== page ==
This is really the only knock I could think of against the Pipamoka. While the entire process is relatively quick, at the end you’re left with a measly 8 ounces of coffee at most. Even sipping, that’s barely enough coffee to warrant use of an insulated mug that can keep coffee hot for hours. I can’t imagine getting 3 sips in and thinking “Woah now, don’t want to overdo it” and putting the rest away for later.

And by the way, after doing a couple shake tests, I found the lid must be screwed on very tight to keep liquid from spilling out.

Even if you made the coffee with the explicit purpose of drinking it later, you’d still have to find a place to store the other bits while the cup was in use. I guess what I’m saying is that you’ll probably find the coffee stays hot enough. I just wish there was more of it.

What I like

  • Rugged, insulated mug
  • Environmentally friendly — no waste
  • Compact design

What I’d change

  • I wish it made more coffee than 6-8oz.
  • Tricky to get the brewing time and ground right

Final thoughts

Overall, I like the concept of the Pipamoka slightly more than the product itself. It’s environmentally friendly, compact, rugged, simple and attractive, which checks all the boxes for a good camping/travel appliance. I just wish it were about 20-30% larger so it made more coffee and I could get some use out of that insulated mug. That would really take it to the next level.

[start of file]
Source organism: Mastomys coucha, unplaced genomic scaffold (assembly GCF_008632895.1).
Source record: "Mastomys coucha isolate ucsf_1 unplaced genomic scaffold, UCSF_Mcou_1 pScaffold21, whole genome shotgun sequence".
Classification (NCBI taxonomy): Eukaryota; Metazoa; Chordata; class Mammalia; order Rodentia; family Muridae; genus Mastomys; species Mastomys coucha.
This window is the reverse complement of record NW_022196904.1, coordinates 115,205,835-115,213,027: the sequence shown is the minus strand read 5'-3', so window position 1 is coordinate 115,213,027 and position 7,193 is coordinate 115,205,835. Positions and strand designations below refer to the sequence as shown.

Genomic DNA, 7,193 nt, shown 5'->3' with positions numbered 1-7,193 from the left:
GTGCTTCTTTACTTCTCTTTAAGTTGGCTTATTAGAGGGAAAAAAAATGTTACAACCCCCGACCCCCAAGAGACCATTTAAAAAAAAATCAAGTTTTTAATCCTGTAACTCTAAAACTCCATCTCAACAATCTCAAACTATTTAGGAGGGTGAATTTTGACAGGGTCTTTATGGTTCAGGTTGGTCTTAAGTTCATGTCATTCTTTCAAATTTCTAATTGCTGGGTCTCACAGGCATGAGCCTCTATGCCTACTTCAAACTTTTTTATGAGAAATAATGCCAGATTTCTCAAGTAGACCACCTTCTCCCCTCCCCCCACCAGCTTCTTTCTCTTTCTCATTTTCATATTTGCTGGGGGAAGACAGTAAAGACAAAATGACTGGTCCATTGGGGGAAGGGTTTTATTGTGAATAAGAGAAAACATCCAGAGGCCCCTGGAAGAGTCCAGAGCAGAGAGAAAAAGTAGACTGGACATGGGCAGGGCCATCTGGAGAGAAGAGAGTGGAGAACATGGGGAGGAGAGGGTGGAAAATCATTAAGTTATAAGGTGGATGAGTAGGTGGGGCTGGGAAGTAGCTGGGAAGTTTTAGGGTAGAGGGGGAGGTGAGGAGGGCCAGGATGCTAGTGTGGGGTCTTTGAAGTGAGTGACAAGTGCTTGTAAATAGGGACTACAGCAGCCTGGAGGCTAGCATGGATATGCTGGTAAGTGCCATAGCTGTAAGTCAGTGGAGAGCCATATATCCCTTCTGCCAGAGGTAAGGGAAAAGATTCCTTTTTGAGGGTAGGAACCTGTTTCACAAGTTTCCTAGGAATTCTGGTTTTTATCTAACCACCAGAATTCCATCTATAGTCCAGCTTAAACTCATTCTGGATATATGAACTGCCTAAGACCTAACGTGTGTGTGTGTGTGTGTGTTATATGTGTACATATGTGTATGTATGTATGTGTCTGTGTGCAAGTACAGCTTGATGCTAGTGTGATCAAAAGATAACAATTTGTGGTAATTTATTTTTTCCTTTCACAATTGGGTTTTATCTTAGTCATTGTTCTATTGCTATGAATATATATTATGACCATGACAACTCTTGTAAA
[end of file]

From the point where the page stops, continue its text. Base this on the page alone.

Price: $46.90
Where to buy: Wacaco’s web store and Amazon
Source: The sample of this product was provided by Wacaco.

12 thoughts on “Wacaco Pipamoka Nomadic Coffee Maker review”

  1. Gadgeteer Comment Policy - Please read before commenting
  2. This seems an interesting device but the Aeropress is no more messy or preciseness-requiring than this. And at almost half the price. (Bed Bath and Beyond with 20% off coupon = $25.) With either you can increase the ground coffee amount and add hot water at the end for a larger cup.

    1. You’re right, it’s much more customizable as to the amount of coffee, as well as the cup you can use with it. I’ve used one for years, and once you master using it, it’s pretty much the way to go. I wish there was a more permanent filter than the paper discs.